You know what drives me nuts? When bureaucrats talk about “the economy” as if one portion is separate from (and more important than) what affects ordinary people. It’s as if a doctor told a patient, “Well, you still have malignant cancer cells spreading in all your major organs — but look how nicely your sprained ankle is healing!”
If people don’t have jobs, are losing their homes and can’t afford to feed their families, and the numbers of people in those straits continue to grow, the economy is not recovering. Can we please cut the crap? If you shove a pile of dirt under the rug, you didn’t “clean” — you simply moved the problem to a different location. When are we going to stop pretending that the banking system isn’t still a house of cards?
Saying the economic outlook was “unusually uncertain,” Federal Reserve Chairman Ben S. Bernanke predicted that unemployment was likely to remain stubbornly high for several years, straining families and endangering the nation’s economic stability and competitiveness.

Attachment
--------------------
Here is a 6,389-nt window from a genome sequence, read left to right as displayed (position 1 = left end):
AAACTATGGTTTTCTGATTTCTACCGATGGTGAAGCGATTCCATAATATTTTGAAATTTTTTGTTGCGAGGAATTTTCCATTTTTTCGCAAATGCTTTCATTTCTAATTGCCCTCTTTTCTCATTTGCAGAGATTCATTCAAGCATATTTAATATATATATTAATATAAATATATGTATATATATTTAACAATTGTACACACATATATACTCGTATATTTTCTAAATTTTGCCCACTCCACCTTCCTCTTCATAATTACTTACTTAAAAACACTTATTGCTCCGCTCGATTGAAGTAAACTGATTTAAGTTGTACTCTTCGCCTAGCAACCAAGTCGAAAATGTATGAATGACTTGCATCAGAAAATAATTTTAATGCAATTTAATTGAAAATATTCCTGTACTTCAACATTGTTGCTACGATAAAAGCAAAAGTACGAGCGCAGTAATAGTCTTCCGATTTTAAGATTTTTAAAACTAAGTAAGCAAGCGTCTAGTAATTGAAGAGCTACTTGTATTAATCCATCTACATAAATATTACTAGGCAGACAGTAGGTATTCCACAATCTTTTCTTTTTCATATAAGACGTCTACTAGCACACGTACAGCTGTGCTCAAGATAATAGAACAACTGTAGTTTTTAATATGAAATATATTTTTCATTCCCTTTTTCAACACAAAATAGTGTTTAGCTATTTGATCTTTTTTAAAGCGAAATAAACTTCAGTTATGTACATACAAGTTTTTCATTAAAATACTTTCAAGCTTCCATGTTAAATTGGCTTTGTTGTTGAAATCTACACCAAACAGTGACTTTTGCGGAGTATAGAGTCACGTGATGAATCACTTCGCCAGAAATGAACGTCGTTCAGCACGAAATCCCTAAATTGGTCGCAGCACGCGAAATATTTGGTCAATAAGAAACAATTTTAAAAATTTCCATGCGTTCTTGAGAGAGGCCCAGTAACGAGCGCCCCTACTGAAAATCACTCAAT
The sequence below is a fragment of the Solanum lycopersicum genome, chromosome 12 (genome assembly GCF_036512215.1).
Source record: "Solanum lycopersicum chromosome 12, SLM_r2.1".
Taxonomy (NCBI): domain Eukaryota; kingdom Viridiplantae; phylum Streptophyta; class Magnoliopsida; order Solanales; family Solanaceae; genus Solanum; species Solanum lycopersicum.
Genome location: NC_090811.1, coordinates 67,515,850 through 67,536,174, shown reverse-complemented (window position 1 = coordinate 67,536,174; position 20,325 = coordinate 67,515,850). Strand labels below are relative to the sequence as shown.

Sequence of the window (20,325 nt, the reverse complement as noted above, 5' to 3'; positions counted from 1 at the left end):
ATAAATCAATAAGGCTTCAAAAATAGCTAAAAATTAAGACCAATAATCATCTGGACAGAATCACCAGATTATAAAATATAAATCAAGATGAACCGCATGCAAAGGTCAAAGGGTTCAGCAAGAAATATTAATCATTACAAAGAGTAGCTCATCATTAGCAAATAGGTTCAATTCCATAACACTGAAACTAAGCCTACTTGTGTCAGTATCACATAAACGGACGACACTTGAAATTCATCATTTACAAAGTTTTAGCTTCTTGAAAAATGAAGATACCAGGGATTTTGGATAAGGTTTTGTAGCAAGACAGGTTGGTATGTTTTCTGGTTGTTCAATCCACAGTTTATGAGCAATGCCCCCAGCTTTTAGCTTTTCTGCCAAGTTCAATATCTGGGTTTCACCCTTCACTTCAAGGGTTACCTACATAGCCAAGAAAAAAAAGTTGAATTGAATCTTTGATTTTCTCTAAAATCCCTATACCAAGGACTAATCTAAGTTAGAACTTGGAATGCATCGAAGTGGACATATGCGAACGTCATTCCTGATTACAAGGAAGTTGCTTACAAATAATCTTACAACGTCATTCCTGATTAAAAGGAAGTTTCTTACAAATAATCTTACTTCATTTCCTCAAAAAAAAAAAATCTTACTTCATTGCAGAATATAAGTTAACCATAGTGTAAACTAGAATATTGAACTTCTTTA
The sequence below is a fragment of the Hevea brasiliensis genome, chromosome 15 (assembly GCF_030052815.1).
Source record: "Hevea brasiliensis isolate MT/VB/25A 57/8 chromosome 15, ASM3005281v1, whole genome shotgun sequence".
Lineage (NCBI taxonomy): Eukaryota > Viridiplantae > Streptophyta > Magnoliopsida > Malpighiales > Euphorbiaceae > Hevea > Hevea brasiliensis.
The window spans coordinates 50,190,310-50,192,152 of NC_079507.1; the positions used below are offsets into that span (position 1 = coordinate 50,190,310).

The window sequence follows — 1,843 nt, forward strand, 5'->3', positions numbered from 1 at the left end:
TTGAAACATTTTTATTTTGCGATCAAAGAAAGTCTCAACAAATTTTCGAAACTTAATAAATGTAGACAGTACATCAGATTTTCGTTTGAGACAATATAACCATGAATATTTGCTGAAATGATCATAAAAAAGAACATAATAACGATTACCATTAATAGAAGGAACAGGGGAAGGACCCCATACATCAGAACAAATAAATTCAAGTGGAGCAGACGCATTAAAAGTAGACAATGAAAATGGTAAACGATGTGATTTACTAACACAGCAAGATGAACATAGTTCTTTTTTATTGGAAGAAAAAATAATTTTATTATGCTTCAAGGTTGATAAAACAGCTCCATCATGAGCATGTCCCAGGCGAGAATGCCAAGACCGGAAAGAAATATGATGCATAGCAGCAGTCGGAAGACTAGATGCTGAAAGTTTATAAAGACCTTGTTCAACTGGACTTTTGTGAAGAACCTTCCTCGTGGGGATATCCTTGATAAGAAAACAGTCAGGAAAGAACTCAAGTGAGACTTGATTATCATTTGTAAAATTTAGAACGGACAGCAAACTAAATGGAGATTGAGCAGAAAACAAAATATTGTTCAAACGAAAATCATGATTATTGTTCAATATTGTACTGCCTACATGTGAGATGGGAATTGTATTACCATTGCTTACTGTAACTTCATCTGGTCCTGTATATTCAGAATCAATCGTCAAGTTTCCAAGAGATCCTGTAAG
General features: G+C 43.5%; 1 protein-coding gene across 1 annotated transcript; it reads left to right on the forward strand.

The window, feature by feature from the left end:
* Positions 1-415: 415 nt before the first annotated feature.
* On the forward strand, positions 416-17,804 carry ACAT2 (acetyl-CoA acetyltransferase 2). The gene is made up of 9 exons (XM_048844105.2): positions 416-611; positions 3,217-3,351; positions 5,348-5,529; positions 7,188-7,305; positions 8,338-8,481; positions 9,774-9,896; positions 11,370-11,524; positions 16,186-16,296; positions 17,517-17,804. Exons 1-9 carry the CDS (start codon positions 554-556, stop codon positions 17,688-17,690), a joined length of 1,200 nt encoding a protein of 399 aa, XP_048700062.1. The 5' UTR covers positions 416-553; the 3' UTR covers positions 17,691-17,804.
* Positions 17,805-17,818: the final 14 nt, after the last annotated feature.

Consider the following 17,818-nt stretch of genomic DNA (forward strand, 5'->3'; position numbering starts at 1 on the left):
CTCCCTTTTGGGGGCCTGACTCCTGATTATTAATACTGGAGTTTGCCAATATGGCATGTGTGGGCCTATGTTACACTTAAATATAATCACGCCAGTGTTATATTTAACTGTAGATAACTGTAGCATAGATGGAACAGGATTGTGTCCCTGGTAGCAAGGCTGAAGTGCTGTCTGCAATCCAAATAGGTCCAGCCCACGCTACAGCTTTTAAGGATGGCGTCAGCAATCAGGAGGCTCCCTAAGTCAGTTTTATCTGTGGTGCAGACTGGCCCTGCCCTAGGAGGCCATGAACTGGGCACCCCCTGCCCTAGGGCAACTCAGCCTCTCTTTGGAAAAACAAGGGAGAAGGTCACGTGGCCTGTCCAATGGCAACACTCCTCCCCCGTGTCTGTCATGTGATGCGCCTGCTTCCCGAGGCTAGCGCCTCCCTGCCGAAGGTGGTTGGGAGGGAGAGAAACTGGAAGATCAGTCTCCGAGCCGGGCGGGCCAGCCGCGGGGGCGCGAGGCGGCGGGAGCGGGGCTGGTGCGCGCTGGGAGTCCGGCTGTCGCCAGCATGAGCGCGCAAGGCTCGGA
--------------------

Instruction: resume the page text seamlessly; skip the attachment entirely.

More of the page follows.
“Long-term unemployment not only imposes exceptional near-term hardships on workers and their families; it also erodes skills and may have long-lasting effects on workers’ employment and earnings prospects,” he said Wednesday in his semiannual testimony to Congress.
“This is the worst labor market, the worst episode, since the Great Depression,” Bernanke said of long-term unemployment. “Not only for the sake of the unemployed and for the short-term strength of the economy but also for a long-term viability in international competitiveness, I think we need to be very seriously concerned.”
Though Bernanke painted a bleak picture for the millions of jobless workers, he said the U.S. economy was continuing to recover at a moderate pace. And for now, he said, the central bank was holding off on taking further actions to stimulate the economy.
A series of economic data in recent weeks have pointed to slowing economic growth, fanning fears of a return to recession and prompting speculation that the central bank may be gearing up to buy more securities or initiate other moves in an effort to spur lending by pushing already low long-term interest rates even lower.